The myth of Putin
underwrite a significant part of the Russian national budget and the price of energy has fallen since 2014. In a society still shaped from the center, a budget crisis at the federal level poses a severe challenge. Russia has been in a deep recession for almost two years. According to the Russian finance minister, the government’s primary reserve fund, which was $91.7 billion in September 2014, will be exhausted by the end of 2017.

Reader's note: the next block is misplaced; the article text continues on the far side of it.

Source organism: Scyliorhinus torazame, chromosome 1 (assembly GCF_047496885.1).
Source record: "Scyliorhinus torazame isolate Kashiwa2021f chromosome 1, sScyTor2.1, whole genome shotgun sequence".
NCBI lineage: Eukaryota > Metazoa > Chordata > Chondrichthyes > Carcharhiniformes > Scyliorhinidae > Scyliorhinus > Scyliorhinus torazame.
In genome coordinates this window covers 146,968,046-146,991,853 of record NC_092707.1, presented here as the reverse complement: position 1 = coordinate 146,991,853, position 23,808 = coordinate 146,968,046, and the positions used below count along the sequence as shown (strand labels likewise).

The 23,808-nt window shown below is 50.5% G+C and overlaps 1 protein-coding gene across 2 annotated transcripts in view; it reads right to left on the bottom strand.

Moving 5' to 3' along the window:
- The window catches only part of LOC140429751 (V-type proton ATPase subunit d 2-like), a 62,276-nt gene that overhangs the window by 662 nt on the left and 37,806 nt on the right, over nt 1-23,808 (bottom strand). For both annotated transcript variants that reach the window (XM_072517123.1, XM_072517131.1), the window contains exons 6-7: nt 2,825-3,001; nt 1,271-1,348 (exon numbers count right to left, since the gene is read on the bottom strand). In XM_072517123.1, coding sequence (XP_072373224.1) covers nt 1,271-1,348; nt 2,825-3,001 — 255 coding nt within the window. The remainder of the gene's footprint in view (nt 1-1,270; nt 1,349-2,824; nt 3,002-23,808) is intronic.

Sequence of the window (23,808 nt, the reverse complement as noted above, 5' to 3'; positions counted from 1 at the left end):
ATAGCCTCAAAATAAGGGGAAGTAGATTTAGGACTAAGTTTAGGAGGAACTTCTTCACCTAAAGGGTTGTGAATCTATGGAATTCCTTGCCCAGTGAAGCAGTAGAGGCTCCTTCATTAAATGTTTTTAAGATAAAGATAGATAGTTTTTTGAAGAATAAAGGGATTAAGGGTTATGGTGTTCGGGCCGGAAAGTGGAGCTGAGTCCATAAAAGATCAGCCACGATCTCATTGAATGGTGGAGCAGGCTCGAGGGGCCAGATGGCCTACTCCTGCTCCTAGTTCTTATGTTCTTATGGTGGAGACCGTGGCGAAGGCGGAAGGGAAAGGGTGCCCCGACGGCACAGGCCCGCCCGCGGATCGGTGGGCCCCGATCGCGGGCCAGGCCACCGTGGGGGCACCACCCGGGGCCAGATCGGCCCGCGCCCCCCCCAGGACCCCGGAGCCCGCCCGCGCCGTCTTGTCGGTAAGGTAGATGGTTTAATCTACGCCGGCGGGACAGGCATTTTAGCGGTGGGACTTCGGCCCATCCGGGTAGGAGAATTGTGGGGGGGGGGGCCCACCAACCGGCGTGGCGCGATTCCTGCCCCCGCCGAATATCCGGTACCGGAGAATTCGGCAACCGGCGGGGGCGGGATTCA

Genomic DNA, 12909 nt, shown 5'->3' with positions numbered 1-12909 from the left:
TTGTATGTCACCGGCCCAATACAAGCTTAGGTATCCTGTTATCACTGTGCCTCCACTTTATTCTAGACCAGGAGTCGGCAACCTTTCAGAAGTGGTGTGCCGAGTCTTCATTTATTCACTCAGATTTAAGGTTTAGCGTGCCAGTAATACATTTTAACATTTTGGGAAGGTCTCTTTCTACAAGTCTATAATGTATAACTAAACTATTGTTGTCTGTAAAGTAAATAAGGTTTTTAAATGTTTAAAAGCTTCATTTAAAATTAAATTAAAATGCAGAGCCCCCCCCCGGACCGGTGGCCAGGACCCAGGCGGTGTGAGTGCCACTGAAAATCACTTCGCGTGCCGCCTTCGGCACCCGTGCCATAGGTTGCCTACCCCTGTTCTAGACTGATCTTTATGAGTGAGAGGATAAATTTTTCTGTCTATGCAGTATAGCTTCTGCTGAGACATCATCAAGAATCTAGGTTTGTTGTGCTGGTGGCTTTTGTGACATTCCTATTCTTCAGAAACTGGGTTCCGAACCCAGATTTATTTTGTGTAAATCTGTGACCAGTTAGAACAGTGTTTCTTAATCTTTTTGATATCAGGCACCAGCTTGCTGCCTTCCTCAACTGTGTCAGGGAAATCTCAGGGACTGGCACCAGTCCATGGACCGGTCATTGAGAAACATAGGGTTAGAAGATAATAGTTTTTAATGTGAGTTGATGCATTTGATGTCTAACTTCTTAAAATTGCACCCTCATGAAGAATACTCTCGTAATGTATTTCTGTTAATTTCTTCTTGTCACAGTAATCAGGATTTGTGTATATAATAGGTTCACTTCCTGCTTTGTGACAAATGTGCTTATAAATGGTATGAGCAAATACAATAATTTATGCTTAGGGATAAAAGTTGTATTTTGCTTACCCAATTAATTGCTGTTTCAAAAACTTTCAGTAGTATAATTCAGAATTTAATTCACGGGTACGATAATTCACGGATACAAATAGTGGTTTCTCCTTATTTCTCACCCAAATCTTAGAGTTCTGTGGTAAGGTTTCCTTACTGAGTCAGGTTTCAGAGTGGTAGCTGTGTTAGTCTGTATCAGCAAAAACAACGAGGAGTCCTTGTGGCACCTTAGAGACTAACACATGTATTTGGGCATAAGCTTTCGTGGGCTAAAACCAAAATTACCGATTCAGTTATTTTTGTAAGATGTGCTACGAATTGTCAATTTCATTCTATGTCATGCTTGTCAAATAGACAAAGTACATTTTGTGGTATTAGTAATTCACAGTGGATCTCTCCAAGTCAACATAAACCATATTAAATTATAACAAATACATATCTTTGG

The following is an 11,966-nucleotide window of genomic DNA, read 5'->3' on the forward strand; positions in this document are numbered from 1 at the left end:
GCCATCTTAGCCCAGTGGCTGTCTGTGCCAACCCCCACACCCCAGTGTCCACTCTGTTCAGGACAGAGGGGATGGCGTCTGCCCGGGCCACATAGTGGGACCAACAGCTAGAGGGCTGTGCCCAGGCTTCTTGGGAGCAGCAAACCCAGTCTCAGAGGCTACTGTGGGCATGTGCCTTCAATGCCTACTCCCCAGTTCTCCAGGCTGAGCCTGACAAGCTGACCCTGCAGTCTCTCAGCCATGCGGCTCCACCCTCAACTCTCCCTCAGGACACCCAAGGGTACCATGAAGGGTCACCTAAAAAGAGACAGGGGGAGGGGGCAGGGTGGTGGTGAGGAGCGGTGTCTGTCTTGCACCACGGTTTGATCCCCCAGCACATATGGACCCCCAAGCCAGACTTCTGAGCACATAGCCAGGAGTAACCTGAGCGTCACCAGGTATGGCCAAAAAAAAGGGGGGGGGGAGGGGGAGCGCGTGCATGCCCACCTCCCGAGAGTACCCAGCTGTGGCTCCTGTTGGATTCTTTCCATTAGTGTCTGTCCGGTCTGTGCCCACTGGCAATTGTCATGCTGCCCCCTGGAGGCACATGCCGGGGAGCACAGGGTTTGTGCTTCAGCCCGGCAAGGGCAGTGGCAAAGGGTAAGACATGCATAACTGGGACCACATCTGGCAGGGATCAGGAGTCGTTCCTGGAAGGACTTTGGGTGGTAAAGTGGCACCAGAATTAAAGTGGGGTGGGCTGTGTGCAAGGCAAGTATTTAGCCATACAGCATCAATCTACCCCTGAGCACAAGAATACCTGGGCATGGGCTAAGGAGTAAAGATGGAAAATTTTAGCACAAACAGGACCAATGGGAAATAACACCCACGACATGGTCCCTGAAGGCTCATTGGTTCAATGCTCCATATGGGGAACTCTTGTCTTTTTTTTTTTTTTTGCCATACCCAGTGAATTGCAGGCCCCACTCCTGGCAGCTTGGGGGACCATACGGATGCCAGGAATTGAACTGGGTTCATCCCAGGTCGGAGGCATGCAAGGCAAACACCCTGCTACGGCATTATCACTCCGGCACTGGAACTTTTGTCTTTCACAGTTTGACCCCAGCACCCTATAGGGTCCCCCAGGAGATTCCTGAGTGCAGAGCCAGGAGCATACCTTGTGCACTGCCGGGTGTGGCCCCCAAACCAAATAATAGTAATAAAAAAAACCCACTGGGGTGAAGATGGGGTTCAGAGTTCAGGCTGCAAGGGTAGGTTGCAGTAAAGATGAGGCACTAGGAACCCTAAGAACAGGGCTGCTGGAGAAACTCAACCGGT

During the Soviet decline in the 1980s, and throughout the 1990s, the evidence of economic destabilisation was subtler in Moscow and St. Petersburg than in the smaller cities and towns and the countryside that constitute the heart of Russia. It was here that life became disastrous. And this was the region that saw Putin as the solution to its problems. And Putin was, for about a decade, the solution. He did two things. First, he used oil revenues to create the foundations of a bearable, if not affluent, standard of living. Second, he restored the perception that Russia is a big player on the world stage. This was a region of deep patriotism. The poverty that came with Boris Yeltsin generated both a cynicism and a lack of faith in the system. Putin made life bearable and made it clear that Russia was back.